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CONCERT REVIEW: Sammy Hagar and the Wabos rock the Puyallup Fair

Posted September 15th, 2011 by genestout

Sammy Hagar (photo: www.thefair.com)

Sammy Hagar (photo: www.thefair.com)

By GENE STOUT

Redheads love Sammy Hager, even if they’re bald, blond, brunette or silvery gray.

Like Jimmy Buffett’s Parrotheads, Hagar’s fans (dubbed Redheads) are party animals with a purpose. Dozens of Hagar fans – some wearing T-shirts that read KIND(RED) – formed a huge cheering section on a riser at the rear of the stage Wednesday, Sept. 14, at the Puyallup Fair grandstand. They pumped their fists and waved their arms during an incredibly loud show that featured a string of hard-rocking songs from Hagar’s long career.

Backing Hagar — a veteran of Montrose, Van Halen, Chickenfoot and his own solo career — was his rock trio The Waboritas (or simply Wabos), including drummer David Lauser, bassist Mona Gnader, and guitarist and vocalist Vic Johnson.

Hagar, sporting curly blond hair, a red T-shirt, plaid shorts, dark glasses, red shoes and a red guitar, looked like a beach boy Santa Claus. The stage was splashed with red lighting, and a giant red alien loomed behind the stage. Hagar, who has long loved the color red, reportedly was dubbed the Red Rocker by a Seattle rock critic in the late 1970s after a “Rising Star” concert in Seattle.

The show began with a long, colorful, girls-gone-wild-style video of Hagar’s iconic Cabo Wabo Cantina in Cabo San Lucas, Baja California (with additional locations in Las Vegas and Lake Tahoe). Hagar will turn 64 in October, but on stage he was like the eternal party boy, sipping Cabo Wabo Tequila (one might assume) from a martini glass delivered by a female attendant. Clearly, Old Guys Rule.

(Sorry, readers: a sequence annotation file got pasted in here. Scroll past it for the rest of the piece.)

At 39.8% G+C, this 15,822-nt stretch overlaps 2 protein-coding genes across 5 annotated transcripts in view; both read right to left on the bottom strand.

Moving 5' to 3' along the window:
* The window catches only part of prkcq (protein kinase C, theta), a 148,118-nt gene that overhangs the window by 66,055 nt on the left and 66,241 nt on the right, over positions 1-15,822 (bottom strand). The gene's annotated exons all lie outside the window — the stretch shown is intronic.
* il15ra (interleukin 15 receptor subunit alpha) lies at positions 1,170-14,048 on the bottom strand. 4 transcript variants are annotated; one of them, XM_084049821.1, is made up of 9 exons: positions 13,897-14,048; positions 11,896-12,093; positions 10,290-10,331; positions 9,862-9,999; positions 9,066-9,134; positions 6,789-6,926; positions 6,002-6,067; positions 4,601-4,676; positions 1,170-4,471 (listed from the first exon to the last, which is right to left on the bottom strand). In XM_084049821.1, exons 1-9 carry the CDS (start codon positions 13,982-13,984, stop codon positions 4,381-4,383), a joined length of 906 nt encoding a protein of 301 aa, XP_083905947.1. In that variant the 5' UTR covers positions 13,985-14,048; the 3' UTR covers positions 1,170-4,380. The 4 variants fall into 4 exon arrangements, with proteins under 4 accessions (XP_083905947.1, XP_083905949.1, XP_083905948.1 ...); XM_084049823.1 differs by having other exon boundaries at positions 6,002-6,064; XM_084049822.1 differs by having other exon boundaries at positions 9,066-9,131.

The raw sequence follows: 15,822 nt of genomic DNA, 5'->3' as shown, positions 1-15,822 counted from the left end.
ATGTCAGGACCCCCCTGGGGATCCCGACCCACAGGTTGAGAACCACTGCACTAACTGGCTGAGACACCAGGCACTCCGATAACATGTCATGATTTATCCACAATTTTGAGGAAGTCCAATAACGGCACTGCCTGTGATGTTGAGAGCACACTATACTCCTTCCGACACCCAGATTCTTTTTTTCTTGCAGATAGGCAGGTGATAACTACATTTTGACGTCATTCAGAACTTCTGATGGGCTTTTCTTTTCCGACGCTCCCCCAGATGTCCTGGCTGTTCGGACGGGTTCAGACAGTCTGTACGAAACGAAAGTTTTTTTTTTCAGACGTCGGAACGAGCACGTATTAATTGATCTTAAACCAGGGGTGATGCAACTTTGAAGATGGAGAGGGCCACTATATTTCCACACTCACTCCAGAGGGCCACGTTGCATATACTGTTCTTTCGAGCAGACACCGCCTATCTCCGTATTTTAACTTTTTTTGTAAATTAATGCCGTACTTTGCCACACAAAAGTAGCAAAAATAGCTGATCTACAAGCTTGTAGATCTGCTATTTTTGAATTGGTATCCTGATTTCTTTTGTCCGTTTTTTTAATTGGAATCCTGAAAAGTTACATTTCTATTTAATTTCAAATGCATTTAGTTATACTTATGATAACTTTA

Hagar opened with such songs as “There’s Only One Way to Rock” and the stratospheric “Standing on Top of the World,” the latter from the Van Halen (or Van Hagar) era. Hagar wailed his vocal parts like a banshee on steroids and delivered oversize riffs on a series of ruby-red guitars. He also treated the huge crowd to a tasty bit of slide guitar.

“It’s been so long, I feel like I should play everything (I know),” he said, referring to a catalog of songs that reaches back to the early ’70s. Among other tunes, Hagar played “Three Lock Box,” “Right Now,” “Heavy Metal” and “Tools to Satisfy.”

The main set ended at about 9 p.m. After a quick break, Hagar and the Wabos returned for an encore featuring “Why Can’t This Be Love” and his iconic solo hit, “I Can’t Drive 55.” But, alas, it was time to slow down and send his fans home.

The Puyallup Fair continues through Sept. 25 with a full schedule of grandstand shows. Read a preview of the Fair here.


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